students gather around a tadpole, one of them is reaching out her hand to touch it
Leslie Dorworth, aquatic ecology specialist for Illinois-Indiana Sea Grant and Purdue University Northwest, teaches students about tadpoles during the seventh annual Grand Calumet River Stewardship Day on May 21, 2019. (Illinois-Indiana Sea Grant Photo/Hope Charters)

Forty fourth grade students from East Chicago spread out along the Grand Calumet River in May to learn about science and environmental stewardship. Through a series of hands-on, active learning stations, scientists taught students how life has returned to the previously degraded landscape. The field trip was part of the seventh annual Grand Calumet River Stewardship Day at the Seidner Dune and Swale Nature Preserve in Northwest Indiana. As these students head back to school and into the fifth grade, the hope is that—because of their participation in the stewardship day—they will have a renewed love for nature and a stronger tendency towards caring for the local environment as they grow older.

Scientists and agency leads joined the students at Roxana Marsh to help with fish identification, macroinvertebrate sampling, bird watching and dune and swale exploration. Special guests included Chris Korleski, director of the U.S. EPA Great Lakes National Program Office, and Tomas Höök, director of Illinois-Indiana Sea Grant (IISG).

The stewardship day served as a celebration of a successful remediation and restoration process thus far for the river. “The Grand Calumet River is an Area of Concern, which means that it has environmental degradation, has pollution, and the habitat has been fragmented, lost or taken over by invasive species,” said Caitie Nigrelli, social scientist for IISG and the U.S. EPA, and organizer of the annual event. “We’re working together with a lot of state, federal and local partners to clean it up and restore it.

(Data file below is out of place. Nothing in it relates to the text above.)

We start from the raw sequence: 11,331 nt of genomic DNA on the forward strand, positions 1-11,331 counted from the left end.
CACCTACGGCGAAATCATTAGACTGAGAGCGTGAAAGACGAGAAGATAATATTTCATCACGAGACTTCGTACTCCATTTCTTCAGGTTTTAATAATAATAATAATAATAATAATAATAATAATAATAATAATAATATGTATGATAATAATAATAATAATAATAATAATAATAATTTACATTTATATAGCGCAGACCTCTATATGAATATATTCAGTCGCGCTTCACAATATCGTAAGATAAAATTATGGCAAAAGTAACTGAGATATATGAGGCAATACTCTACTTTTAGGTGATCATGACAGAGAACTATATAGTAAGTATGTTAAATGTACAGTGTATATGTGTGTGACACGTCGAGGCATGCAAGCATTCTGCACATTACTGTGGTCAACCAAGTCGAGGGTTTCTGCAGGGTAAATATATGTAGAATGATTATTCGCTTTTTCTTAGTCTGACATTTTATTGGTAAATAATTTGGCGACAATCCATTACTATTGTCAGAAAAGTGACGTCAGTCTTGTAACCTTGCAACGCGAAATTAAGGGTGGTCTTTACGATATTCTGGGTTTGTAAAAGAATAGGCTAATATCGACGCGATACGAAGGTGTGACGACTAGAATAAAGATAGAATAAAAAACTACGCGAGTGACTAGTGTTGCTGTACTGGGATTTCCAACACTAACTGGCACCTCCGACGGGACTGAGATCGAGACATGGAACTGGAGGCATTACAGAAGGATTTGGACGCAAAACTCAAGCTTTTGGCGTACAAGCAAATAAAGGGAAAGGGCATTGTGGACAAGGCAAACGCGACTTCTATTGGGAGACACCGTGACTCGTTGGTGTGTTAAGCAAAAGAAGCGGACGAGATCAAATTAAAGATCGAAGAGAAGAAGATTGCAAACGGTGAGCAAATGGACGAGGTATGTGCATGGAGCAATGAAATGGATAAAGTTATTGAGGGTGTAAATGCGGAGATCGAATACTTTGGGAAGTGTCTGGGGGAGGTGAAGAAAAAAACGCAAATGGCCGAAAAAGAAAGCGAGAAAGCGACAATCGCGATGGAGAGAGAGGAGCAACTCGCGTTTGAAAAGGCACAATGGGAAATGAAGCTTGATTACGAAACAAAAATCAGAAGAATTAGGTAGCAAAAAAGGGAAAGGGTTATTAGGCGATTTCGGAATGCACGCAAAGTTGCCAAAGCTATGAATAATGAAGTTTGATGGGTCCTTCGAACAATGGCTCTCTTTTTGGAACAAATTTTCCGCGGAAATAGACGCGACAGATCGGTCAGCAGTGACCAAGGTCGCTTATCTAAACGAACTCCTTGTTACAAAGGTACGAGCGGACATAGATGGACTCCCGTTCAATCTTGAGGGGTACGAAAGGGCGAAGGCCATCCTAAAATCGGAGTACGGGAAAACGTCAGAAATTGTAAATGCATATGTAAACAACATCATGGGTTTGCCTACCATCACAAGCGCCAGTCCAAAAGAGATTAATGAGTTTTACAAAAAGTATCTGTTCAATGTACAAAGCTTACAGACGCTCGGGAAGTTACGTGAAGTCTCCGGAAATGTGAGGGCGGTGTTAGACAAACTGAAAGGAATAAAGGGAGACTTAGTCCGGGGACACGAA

The Grand Calumet River was once called the most polluted river in America. Through the Great Lakes Restoration Initiative, 2 million cubic yards of river and wetland sediment have been removed or capped and 84 acres of habitat have been restored. “If you clean up a portion of a river or a lake, people want to come fish,” said Korleski. “Maybe somebody opens a bait shop, then somebody opens a coffee shop for the people who want to come fish. So, it’s not just the environmental aspects that are critically important to us, but [cleanup] helps restore communities economically as well. It gives people more options and more recreational opportunities. It’s a place that people want to be.”

Grand Calumet River Stewardship Day is a place-based education program and part of IISG’s efforts to connect students with local restored natural areas. The goal of the event is to increase students’ attachment and belonging to the Grand Calumet River and surrounding nature, heightening their sense of place and encouraging them to protect and care for the river.

Learn more about the Grand Calumet River and other Areas of Concern on Nigrelli’s website, Great Lakes Mud.


Illinois-Indiana Sea Grant is a part of University of Illinois Extension and Purdue University Extension.

 

Writer, Videographer: Hope Charters, 765.494.1614, hope@purdue.edu

Contact: Caitie Nigrelli, Environmental Social Scientist, 312.886.1430, cmccoy2@illinois.edu